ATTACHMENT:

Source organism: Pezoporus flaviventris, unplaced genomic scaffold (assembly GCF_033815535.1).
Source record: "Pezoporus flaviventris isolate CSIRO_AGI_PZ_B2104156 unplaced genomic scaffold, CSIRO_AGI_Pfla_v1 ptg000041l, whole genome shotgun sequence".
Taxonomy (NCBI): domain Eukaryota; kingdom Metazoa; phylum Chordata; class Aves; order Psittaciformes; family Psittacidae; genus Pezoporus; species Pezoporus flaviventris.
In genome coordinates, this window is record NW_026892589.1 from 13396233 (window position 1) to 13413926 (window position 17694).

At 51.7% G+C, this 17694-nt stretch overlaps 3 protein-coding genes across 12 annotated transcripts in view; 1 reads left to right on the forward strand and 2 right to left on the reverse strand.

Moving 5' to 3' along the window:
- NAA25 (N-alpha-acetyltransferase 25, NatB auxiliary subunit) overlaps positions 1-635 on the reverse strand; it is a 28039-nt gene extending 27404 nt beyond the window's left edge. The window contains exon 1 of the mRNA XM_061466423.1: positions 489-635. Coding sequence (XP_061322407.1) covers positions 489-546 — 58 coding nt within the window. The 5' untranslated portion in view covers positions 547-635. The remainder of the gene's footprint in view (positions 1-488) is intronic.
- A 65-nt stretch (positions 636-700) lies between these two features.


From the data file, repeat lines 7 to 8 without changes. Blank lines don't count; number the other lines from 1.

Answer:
- NAA25 (N-alpha-acetyltransferase 25, NatB auxiliary subunit) overlaps positions 1-635 on the reverse strand; it is a 28039-nt gene extending 27404 nt beyond the window's left edge. The window contains exon 1 of the mRNA XM_061466423.1: positions 489-635. Coding sequence (XP_061322407.1) covers positions 489-546 — 58 coding nt within the window. The 5' untranslated portion in view covers positions 547-635. The remainder of the gene's footprint in view (positions 1-488) is intronic.
- A 65-nt stretch (positions 636-700) lies between these two features.